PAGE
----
At the risk of being put on "Ignore" by my fellow poster, JakeHolman, James Coburn epitomized 1960s cool to me more than Steve McQueen did. That may be because I saw Our Man Flint (1966) and In Like Flint (1967) at an early impressionable age. Or it may be because Mr. Coburn always seemed like he was having more fun in his movies than Mr. McQueen did in his.
In Like Jim: James Coburn
Posted 09 April 2016 - 08:44 PM
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Posted 07 April 2016 - 07:19 PM
He also had a good role in Maverick (the movie).
Yes, I saw that. I watched it in spite of Mel.
Posted 07 April 2016 - 02:49 PM
Other favourites I missed because I accidently hit post before I finished you have listed:
Fistful of Dynamite
The Americanization of Emily
Pat Garett and Billy the Kid
The President's Analyst
- LawrenceA likes this
Posted 07 April 2016 - 02:46 PM
Hello, Mr. Corburn.
I love James Coburn. He is one of my favourite supporting turned lead actors of all time.
I saw him in Affliction and loved it. I even saw Snow Dogs for him.
I love it when I see him in Television.
My favourite films of his are The Magnificent Seven, The Great Escape, and Charade
My other favourite films of his in no particular order are:
Dead Heat on a Merry go Round
The last of Sheila
Our Man Flint
In Like Flint
The Carey Treatment
Sister Act II
I'll have to double check imdb to see what I am missing. I think I have seen about 50% of his career
- LawrenceA likes this
Posted 07 April 2016 - 02:44 PM
I have seen 47 movies out of the 88 James Coburn appeared in. Here are my favorites. These are listed in order of Coburn's performances, not the over all movie.
Our Man Flint (1966)
The President's Analyst (1967)
The Great Escape (1963)
Pat Garrett & Billy the Kid (1973)
In Like Flint (1967)
The Magnificent Seven (1960)
Major Dundee (1965)
The Americanization of Emily (1964)
Duck, You Sucker!/Fistful of Dynamite (1971)
Hard Times (1975)
Hudson Hawk (1991)
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Posted 07 April 2016 - 02:25 PM
James Coburn (1928-2002) was born in Nebraska, but during the Depression his family moved to California. They settled in Compton, where Jim was raised. After a stint in the Army he studied acting and quickly started getting roles in commercials. He made his dramatic TV debut in 1957 on Studio One in Hollywood, and he would continue to guest on TV shows regularly over the next six years, appearing in everything from Wagon Train, M Squad, Alfred Hitchcock Presents, Bronco, and Bat Masterson, to Have Gun-Will Travel, Peter Gunn, Wanted:Dead or Alive, Perry Mason and The Twilight Zone, among many more. He made his movie debut in 1959 in Budd Boetticher's Ride Lonesome. He alternated between television and film for the next several years, gaining roles in such well-loved movies as The Magnificent Seven, The Great Escape, and Charade.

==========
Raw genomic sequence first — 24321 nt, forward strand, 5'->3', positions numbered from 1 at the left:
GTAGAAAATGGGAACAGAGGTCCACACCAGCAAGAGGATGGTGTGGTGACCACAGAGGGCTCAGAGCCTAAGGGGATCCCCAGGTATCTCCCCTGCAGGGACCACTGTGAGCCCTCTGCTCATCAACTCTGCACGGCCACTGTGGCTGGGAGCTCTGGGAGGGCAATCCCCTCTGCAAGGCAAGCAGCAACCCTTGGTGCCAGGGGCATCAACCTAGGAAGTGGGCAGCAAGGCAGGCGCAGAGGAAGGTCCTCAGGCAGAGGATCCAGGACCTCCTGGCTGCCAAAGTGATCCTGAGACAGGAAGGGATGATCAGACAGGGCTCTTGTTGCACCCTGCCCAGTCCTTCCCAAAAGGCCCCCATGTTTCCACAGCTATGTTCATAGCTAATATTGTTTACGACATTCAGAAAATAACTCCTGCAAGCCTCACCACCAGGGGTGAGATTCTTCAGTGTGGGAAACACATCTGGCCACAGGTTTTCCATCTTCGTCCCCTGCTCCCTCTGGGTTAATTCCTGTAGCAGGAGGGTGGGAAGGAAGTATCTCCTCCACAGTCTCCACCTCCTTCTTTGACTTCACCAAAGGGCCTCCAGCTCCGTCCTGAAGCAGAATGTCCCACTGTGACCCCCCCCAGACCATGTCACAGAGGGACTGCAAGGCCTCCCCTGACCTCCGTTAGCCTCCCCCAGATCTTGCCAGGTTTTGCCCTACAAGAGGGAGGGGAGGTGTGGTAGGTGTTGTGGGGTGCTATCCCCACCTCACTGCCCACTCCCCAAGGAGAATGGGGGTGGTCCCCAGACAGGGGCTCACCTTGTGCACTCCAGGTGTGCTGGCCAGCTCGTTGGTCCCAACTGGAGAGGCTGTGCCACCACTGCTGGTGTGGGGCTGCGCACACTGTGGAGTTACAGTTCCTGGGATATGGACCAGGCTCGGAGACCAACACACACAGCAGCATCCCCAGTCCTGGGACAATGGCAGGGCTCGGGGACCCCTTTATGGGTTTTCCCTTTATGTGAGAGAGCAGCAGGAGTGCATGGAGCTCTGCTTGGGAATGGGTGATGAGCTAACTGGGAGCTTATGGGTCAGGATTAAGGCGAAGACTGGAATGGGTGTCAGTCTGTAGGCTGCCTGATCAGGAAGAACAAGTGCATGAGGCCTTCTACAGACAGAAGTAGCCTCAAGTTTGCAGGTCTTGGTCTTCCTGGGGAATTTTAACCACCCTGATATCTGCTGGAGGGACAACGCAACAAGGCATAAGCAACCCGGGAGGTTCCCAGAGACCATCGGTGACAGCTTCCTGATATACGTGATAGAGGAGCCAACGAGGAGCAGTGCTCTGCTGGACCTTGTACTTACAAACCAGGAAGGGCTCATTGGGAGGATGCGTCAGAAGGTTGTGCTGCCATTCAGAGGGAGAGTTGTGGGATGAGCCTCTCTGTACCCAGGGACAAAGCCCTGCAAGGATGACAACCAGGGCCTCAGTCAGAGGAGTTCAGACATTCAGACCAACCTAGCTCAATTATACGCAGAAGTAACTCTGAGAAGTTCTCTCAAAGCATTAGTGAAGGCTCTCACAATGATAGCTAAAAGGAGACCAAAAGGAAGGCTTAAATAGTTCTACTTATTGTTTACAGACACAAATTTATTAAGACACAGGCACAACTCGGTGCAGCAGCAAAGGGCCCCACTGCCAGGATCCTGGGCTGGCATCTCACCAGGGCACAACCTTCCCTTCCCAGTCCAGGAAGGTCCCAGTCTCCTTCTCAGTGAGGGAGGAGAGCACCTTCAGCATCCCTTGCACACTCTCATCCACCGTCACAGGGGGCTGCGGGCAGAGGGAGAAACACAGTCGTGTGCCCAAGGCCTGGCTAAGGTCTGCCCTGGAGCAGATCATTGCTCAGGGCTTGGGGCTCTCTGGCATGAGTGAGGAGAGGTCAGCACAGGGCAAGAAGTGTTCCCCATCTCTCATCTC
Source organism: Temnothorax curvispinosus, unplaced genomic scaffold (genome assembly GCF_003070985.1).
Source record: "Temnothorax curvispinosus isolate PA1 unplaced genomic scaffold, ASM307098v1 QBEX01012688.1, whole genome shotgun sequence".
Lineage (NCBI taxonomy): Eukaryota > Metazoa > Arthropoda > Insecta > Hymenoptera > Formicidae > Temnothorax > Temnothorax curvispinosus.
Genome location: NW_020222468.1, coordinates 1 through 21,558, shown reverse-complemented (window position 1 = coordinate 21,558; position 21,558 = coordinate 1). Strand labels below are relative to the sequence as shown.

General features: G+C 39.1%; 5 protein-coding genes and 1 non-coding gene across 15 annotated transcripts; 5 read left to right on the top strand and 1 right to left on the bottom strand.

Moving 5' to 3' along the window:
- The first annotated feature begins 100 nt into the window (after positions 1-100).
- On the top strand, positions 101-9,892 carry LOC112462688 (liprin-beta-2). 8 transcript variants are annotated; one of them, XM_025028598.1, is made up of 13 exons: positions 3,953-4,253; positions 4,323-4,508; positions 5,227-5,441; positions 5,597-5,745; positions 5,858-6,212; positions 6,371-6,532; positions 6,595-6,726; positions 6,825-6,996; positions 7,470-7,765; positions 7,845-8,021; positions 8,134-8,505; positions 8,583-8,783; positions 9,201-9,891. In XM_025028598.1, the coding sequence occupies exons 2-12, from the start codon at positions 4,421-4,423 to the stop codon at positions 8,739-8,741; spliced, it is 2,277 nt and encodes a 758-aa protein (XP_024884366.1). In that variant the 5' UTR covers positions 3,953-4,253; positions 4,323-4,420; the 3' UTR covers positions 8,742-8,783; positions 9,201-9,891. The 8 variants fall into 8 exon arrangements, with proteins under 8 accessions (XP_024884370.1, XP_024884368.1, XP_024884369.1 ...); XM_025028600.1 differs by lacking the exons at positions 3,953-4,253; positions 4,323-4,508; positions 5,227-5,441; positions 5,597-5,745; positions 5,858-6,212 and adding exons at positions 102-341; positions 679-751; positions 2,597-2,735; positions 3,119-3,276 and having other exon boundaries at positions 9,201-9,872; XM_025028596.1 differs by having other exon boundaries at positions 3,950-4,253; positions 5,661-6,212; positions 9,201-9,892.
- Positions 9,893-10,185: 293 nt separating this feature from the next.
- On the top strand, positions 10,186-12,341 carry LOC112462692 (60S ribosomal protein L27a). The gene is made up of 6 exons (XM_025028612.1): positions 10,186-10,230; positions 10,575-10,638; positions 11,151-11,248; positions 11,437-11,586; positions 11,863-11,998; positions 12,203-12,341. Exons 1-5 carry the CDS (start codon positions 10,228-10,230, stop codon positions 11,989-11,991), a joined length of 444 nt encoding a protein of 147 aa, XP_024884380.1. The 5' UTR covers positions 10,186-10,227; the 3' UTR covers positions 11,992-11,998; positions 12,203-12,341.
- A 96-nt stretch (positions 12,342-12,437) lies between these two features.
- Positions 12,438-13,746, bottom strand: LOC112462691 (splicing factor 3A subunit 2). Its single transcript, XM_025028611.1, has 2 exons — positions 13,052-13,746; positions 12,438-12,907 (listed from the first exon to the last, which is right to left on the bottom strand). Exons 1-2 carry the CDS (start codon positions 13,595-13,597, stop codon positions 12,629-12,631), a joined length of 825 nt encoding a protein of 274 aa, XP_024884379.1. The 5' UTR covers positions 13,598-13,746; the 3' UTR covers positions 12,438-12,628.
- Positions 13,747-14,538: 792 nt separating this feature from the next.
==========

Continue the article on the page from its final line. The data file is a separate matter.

He reached stardom with the lead roles in Our Man Flint and In Like Flint, two of the better James Bond spoofs of the era. His lean, macho persona, played just a tiny bit over the top, made him a perfect fit for the role of Derek Flint, an expert in more fields than can be counted, who is called upon to save the world. Coburn stayed a film star for the next decade or so, but as the last half of the 70's came around, the roles started drying up, and the ones he got weren't up to the old caliber. By the 1980's, he developed severe rheumatoid arthritis, crippling his hands and limiting his work. After making a recovery of sorts, he started acting in more films in the 1990's, and even earned a Best Supporting Actor Oscar for his brief role in 1998's Affliction, an honor that was seen as largely a career nod. He seemed to genuinely revel in this acknowledgment of his work, but his celebration was relatively short, as he passed away just over 3 years later, while at home listening to music.
James Coburn was a unique star. He wasn't conventionally handsome, but he never had trouble getting the girl either. His toothy grin and charming demeanor, matched with his great, easily recognizable voice made him enjoyable as secret agents, pickpockets, Wild West bandits and lawmen, and whatever else he was called on to play. He seems now like a particularly 60's type of star, with his fashion sense, a new girl on his arm each night, a love of fast cars, being seen at the hottest nightspots and trendiest swinging Sixties events. He even found time to be a student of Bruce Lee, and would display his martial arts prowess even into old age. He was the type of character that can't really exist anymore, but a lot of guys wish they could be. If Steve McQueen was the King of 60's Cool, then Coburn was the Baron, never as big of a star, but with more of a devilish twinkle in his eye.
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